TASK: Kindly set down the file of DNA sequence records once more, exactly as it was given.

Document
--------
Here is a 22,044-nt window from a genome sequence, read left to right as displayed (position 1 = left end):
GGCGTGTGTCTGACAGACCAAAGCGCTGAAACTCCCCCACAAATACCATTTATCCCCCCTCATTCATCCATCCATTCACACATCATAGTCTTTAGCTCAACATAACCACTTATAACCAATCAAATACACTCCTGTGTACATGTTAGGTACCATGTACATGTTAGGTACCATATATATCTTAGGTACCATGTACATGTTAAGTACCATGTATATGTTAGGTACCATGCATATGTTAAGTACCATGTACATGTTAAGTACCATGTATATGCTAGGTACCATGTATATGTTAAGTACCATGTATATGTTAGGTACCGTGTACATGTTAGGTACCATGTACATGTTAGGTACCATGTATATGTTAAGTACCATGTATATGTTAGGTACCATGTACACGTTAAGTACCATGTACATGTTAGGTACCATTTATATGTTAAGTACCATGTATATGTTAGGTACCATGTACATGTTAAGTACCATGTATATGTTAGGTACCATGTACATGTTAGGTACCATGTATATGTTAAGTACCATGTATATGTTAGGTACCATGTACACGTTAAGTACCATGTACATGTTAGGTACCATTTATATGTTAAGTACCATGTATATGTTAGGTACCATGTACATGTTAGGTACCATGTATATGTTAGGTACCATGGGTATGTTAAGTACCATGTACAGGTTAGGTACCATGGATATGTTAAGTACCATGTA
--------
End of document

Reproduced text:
Here is a 22,044-nt window from a genome sequence, read left to right as displayed (position 1 = left end):
GGCGTGTGTCTGACAGACCAAAGCGCTGAAACTCCCCCACAAATACCATTTATCCCCCCTCATTCATCCATCCATTCACACATCATAGTCTTTAGCTCAACATAACCACTTATAACCAATCAAATACACTCCTGTGTACATGTTAGGTACCATGTACATGTTAGGTACCATATATATCTTAGGTACCATGTACATGTTAAGTACCATGTATATGTTAGGTACCATGCATATGTTAAGTACCATGTACATGTTAAGTACCATGTATATGCTAGGTACCATGTATATGTTAAGTACCATGTATATGTTAGGTACCGTGTACATGTTAGGTACCATGTACATGTTAGGTACCATGTATATGTTAAGTACCATGTATATGTTAGGTACCATGTACACGTTAAGTACCATGTACATGTTAGGTACCATTTATATGTTAAGTACCATGTATATGTTAGGTACCATGTACATGTTAAGTACCATGTATATGTTAGGTACCATGTACATGTTAGGTACCATGTATATGTTAAGTACCATGTATATGTTAGGTACCATGTACACGTTAAGTACCATGTACATGTTAGGTACCATTTATATGTTAAGTACCATGTATATGTTAGGTACCATGTACATGTTAGGTACCATGTATATGTTAGGTACCATGGGTATGTTAAGTACCATGTACAGGTTAGGTACCATGGATATGTTAAGTACCATGTA